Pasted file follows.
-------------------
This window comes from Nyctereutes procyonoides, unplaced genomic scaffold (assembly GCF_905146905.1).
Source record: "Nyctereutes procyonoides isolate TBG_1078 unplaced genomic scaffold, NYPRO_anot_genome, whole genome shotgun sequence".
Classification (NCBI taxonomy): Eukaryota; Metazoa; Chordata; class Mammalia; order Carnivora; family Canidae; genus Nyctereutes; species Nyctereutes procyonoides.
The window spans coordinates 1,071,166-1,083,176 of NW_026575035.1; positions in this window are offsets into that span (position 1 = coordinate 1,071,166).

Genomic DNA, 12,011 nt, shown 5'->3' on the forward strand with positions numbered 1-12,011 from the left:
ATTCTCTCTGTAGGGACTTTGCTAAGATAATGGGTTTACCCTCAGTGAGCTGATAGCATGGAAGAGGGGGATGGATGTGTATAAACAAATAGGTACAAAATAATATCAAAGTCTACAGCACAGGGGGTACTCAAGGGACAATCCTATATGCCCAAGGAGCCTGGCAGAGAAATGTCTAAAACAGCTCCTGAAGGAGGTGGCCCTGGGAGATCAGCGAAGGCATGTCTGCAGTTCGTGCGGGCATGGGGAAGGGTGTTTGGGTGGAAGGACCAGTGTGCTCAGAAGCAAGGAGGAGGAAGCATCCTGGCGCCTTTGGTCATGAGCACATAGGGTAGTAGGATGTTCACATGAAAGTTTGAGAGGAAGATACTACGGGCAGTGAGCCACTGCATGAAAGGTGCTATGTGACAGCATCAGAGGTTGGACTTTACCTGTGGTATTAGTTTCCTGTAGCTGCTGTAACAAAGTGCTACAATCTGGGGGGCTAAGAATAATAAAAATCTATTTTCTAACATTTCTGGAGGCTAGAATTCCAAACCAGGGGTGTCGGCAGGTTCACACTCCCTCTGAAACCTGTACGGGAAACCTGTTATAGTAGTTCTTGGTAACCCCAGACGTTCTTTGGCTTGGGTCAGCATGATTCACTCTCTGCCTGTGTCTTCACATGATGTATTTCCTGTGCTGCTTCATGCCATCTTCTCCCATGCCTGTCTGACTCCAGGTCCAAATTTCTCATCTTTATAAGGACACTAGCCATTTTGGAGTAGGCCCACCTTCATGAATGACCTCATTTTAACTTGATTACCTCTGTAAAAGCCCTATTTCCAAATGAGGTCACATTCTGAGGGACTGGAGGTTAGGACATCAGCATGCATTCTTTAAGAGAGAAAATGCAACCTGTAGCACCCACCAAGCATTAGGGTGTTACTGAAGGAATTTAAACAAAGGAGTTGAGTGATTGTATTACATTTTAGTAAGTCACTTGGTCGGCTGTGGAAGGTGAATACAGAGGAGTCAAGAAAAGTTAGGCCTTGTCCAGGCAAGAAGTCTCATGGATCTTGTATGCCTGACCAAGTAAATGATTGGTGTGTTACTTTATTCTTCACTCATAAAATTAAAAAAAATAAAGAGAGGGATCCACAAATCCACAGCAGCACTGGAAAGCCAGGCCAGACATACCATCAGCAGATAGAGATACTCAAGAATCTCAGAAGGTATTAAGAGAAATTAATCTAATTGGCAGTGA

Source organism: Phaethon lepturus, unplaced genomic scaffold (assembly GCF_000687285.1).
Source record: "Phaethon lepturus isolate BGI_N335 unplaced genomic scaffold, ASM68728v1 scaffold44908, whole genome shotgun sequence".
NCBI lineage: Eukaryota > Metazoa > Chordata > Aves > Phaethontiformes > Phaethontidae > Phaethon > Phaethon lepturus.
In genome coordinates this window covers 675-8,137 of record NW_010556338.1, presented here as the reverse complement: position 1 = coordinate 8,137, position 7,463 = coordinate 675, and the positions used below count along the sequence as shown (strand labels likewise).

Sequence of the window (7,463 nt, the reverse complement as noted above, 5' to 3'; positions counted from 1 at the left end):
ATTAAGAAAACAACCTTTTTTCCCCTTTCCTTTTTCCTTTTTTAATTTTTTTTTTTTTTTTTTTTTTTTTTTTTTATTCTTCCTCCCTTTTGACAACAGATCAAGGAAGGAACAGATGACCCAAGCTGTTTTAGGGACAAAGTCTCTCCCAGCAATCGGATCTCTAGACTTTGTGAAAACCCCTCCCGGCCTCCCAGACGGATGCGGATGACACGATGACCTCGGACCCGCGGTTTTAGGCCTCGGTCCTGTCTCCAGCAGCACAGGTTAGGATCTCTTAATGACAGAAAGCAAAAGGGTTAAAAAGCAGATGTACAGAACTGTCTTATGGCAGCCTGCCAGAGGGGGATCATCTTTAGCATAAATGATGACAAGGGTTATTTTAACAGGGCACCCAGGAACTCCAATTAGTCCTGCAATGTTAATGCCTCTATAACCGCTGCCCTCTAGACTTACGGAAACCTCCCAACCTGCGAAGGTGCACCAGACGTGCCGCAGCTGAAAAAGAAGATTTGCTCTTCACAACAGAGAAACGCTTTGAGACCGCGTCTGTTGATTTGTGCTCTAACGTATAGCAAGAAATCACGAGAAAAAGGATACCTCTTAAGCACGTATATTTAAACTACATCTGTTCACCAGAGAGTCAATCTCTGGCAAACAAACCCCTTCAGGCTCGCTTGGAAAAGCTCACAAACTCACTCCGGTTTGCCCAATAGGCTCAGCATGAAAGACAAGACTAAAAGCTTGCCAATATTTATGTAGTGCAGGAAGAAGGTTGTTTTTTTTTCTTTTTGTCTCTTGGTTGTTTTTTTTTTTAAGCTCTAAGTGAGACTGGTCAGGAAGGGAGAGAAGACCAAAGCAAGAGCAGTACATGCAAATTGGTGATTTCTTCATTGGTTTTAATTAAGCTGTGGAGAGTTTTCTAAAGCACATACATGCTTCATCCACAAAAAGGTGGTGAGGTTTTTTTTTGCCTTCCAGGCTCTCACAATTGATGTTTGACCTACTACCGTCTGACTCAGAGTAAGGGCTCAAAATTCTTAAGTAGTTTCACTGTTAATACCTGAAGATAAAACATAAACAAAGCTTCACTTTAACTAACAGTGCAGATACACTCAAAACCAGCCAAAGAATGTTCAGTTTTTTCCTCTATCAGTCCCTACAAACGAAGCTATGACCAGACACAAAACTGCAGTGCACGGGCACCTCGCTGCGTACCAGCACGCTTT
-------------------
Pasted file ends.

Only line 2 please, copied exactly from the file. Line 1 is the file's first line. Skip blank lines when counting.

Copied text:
Source record: "Nyctereutes procyonoides isolate TBG_1078 unplaced genomic scaffold, NYPRO_anot_genome, whole genome shotgun sequence".